Directly related: svn diff: file marked as binary type (Per the comment on the answer)

Why would my SVN client mark some files as binary?

Specifically, .sql has prop svn:mime-type = application/octet-stream when using TortoiseSVN.

I checked Right-click > Tortoise context menu > Settings > General > Subversion configuration file, and nothing is uncommented in [miscellany] or [auto-props], so where is the decision coming from?

From what I can see in the related posts, I can "fix it" by either deleting the property on affected files, or globally change the behavior on new files via config/setting, but is there a "simple" way to do both for all affected files?

Somewhat related:

  • Jeez, and removing the mime-type property (assuming it's defaulting to text/plain) shows a bunch of NUL character garbage every other character. Is my scenario just not applicable? The TortoiseMerge viewer compares it fine...
    – drzaus
    Oct 21, 2013 at 16:09
  • 1
    I've got the same exact problem ... .sql files keep getting uploaded as application/octet-stream when they're clearly text/plain, with no auto-props set. Too bad no one has supplied an answer :( Jan 20, 2014 at 23:11

2 Answers 2


Well, I found the issue in my particular case:

A developer had saved a template .sql file he was using for new scripts. This file, somehow, was saved with UCS-2 (or Unicode) encoding. Whenever he added files, TortoiseSVN determined that it was a binary file. By switching the encoding to UTF-8, the template and files derived from it are added correctly as text/plain.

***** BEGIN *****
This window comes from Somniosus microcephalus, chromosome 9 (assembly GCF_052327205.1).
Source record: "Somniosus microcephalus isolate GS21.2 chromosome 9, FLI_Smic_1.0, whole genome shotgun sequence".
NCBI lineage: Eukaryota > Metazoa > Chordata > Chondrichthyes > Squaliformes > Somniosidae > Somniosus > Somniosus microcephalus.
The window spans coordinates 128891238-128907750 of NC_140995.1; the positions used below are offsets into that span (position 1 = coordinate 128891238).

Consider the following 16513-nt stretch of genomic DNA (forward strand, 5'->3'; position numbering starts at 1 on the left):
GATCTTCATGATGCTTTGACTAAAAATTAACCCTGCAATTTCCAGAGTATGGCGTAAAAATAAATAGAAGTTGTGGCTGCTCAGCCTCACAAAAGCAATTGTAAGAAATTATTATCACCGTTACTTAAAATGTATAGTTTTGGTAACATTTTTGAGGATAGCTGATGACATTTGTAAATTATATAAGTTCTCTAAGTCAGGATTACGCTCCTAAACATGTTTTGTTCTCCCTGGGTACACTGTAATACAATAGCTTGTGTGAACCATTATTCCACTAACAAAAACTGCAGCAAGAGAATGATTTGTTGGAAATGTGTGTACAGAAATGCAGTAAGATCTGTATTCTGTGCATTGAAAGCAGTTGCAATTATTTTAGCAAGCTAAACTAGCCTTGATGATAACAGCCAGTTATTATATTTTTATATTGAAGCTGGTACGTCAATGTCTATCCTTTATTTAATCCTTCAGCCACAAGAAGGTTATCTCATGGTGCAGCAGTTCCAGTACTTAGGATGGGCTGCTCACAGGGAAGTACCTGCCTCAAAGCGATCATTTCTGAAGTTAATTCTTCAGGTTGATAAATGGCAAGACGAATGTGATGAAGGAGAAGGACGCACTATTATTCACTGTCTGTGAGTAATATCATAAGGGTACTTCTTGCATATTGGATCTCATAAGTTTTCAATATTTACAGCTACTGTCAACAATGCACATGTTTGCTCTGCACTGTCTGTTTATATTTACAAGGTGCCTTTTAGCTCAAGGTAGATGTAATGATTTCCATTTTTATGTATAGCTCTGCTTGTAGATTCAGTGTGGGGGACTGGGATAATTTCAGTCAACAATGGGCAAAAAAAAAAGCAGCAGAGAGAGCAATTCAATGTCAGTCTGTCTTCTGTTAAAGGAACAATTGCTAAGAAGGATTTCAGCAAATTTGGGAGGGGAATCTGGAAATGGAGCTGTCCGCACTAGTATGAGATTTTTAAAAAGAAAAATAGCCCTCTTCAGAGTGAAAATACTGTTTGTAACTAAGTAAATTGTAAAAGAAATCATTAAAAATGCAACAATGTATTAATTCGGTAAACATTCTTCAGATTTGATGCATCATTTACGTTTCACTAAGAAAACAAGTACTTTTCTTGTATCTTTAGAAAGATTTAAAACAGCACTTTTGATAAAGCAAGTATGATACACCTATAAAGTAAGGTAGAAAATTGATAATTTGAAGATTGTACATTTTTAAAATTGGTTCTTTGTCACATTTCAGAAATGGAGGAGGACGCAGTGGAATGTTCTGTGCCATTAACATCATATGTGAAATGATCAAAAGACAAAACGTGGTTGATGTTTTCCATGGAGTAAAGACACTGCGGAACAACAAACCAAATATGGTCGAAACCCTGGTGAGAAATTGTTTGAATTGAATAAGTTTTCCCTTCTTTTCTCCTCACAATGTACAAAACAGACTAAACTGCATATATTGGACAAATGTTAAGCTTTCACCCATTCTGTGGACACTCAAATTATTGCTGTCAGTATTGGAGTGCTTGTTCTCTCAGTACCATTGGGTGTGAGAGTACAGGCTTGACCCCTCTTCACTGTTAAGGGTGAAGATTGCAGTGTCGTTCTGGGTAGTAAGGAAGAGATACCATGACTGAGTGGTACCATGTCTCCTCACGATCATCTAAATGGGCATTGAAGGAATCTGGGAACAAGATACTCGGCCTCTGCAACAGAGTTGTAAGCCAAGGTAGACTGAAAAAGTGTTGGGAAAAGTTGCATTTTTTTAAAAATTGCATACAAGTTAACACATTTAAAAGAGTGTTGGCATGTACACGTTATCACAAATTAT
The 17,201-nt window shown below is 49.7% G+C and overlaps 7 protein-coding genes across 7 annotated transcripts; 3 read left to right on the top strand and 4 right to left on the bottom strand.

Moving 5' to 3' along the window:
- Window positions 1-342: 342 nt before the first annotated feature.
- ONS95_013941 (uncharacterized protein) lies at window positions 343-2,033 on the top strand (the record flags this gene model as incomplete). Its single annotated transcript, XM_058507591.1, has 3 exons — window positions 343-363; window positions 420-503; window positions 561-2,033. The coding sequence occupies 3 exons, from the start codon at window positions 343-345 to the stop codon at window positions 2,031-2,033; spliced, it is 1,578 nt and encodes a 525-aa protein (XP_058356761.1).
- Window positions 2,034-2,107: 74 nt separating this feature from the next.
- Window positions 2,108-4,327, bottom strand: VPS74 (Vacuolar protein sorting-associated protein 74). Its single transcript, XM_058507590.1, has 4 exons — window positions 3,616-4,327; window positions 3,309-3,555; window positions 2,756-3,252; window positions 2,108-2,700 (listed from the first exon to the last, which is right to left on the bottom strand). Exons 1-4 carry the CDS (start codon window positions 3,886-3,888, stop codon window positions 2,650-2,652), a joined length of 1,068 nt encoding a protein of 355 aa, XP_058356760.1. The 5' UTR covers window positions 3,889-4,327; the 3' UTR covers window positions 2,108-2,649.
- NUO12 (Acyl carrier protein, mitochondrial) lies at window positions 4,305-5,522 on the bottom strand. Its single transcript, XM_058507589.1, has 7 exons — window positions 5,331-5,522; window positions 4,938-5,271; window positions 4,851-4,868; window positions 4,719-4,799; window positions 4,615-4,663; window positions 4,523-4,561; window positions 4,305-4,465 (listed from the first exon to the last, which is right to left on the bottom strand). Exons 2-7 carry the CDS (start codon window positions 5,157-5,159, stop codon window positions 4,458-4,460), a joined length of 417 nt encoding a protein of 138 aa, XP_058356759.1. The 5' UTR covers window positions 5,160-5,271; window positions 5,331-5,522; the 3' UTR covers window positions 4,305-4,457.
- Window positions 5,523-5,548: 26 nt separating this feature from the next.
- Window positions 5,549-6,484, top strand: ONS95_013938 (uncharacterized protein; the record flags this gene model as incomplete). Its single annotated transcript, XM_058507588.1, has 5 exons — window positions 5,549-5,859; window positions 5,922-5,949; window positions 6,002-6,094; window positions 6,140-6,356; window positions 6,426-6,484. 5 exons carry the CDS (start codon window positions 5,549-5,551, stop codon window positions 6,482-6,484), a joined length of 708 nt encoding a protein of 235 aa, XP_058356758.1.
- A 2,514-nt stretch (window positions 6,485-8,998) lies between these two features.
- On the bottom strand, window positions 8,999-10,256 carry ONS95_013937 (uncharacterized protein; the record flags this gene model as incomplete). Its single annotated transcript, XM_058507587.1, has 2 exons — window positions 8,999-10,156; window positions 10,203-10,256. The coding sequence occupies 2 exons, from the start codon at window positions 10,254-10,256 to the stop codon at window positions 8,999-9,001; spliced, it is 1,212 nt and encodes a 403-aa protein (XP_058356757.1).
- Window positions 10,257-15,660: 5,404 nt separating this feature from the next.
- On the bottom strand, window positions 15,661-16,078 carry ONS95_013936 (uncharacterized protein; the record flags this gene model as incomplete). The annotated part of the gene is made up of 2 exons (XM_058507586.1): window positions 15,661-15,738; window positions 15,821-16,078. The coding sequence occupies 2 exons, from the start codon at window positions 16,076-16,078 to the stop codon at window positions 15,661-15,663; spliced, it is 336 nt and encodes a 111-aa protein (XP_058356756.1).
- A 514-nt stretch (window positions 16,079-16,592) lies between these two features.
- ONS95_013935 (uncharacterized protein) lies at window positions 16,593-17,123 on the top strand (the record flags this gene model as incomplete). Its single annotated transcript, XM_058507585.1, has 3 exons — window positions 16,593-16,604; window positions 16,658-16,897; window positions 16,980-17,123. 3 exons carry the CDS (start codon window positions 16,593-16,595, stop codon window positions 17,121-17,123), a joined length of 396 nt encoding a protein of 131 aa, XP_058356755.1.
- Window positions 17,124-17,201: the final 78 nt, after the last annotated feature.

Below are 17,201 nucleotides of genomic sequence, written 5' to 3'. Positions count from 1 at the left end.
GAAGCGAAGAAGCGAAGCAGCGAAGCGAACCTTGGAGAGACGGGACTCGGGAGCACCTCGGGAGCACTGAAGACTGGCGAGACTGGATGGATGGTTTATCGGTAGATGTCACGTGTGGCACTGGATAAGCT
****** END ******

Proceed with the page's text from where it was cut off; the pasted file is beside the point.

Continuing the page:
Additional Info (Edit)

I found what might have been the culprit. When generating some scripts using the GUI, SQL Server Management Studio writes them as Unicode in the query window. If the file is saved, it will be saved as Unicode as well. Interestingly enough, files opened via the File>New don't save like this. An issue was raised with Microsoft about this back in 2007 (found here), that apparently hasn't been resolved.

  • well that's going to be a pain to track down...but worth a shot
    – drzaus
    Jan 22, 2014 at 21:36
  • I was able to spot it because of Notepad++, which has a nice Encoding... menu that allows you to view current and change encoding. Jan 22, 2014 at 22:46
  • Yeah, Notepad++ makes it easy to fix per file, but if you've got many files it seems a batch script (or this) will be necessary.
    – drzaus
    Jan 28, 2014 at 17:18
  • 1
    Agreed. I've added more information for the sake of completeness (e.g. how the files might have gotten into UCS-2 in the first place) Jan 29, 2014 at 1:27

Here's a quick way to fix this problem:

notepad %APPDATA%\Subversion\config

Scroll down to and uncomment this line:

enable-auto-props = yes

Under [auto-props] add this line:

*.sql = svn:mime-type=text/plain

Now when you add .SQL files to SVN, they will automatically be marked as text (not octet-stream).

EDIT: Removed unnecessary line ending file alteration.

  • Interesting. I had done the same thing, only difference was that my auto-props were set to *.sql = svn:mime-type=application/x-sql instead (not sure why). Changing it to your suggestion made it show up as I wanted when committing. But I would point out that the svn:eol-style=native isn't necessary, and it's actually changing the file on disk.
    – drzaus
    Sep 22, 2014 at 16:56
  • I'd mark this the answer but it doesn't seem to help for existing files.
    – drzaus
    Sep 22, 2014 at 16:58
  • 2
    Existing files will have to be checked out, have their properties altered, and checked in again. But that is really a different question.
    – user95209
    Oct 1, 2014 at 1:15
  • the correct and IANA-registered mime type for SQL is application/sql per RFC 6922. Not sure what this does to TortoiseSVN's behavior.
    – rmalayter
    Oct 3, 2017 at 19:51
  • The only way I was able to get JSON and SQL to display on an svn diff was to use text/plain as my mime type. Their respective application mime-types produce the following message for me when I try to see a difference: Cannot display: file marked as a binary type Jun 28, 2019 at 14:19

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